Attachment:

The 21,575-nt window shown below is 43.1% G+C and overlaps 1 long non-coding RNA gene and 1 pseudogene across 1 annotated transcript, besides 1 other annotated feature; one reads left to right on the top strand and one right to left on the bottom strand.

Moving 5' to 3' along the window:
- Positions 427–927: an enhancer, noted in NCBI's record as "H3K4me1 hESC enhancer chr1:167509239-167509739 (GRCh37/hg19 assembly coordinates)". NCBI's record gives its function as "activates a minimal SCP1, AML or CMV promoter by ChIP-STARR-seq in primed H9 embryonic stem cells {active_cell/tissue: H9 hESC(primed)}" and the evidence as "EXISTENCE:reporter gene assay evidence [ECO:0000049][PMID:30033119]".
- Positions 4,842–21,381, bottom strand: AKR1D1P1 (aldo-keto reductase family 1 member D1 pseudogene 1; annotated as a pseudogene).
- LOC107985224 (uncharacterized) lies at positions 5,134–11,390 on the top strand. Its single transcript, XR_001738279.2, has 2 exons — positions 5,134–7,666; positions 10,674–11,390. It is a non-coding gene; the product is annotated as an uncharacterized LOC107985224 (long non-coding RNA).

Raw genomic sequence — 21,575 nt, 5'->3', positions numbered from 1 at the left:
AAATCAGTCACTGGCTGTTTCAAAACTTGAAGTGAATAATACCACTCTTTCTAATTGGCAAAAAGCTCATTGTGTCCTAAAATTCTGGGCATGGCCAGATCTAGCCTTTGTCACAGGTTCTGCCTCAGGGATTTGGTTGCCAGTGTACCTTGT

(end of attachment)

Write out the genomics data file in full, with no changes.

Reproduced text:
The 21,575-nt window shown below is 43.1% G+C and overlaps 1 long non-coding RNA gene and 1 pseudogene across 1 annotated transcript, besides 1 other annotated feature; one reads left to right on the top strand and one right to left on the bottom strand.

Moving 5' to 3' along the window:
- Positions 427–927: an enhancer, noted in NCBI's record as "H3K4me1 hESC enhancer chr1:167509239-167509739 (GRCh37/hg19 assembly coordinates)". NCBI's record gives its function as "activates a minimal SCP1, AML or CMV promoter by ChIP-STARR-seq in primed H9 embryonic stem cells {active_cell/tissue: H9 hESC(primed)}" and the evidence as "EXISTENCE:reporter gene assay evidence [ECO:0000049][PMID:30033119]".
- Positions 4,842–21,381, bottom strand: AKR1D1P1 (aldo-keto reductase family 1 member D1 pseudogene 1; annotated as a pseudogene).
- LOC107985224 (uncharacterized) lies at positions 5,134–11,390 on the top strand. Its single transcript, XR_001738279.2, has 2 exons — positions 5,134–7,666; positions 10,674–11,390. It is a non-coding gene; the product is annotated as an uncharacterized LOC107985224 (long non-coding RNA).

Raw genomic sequence — 21,575 nt, 5'->3', positions numbered from 1 at the left:
AAATCAGTCACTGGCTGTTTCAAAACTTGAAGTGAATAATACCACTCTTTCTAATTGGCAAAAAGCTCATTGTGTCCTAAAATTCTGGGCATGGCCAGATCTAGCCTTTGTCACAGGTTCTGCCTCAGGGATTTGGTTGCCAGTGTACCTTGT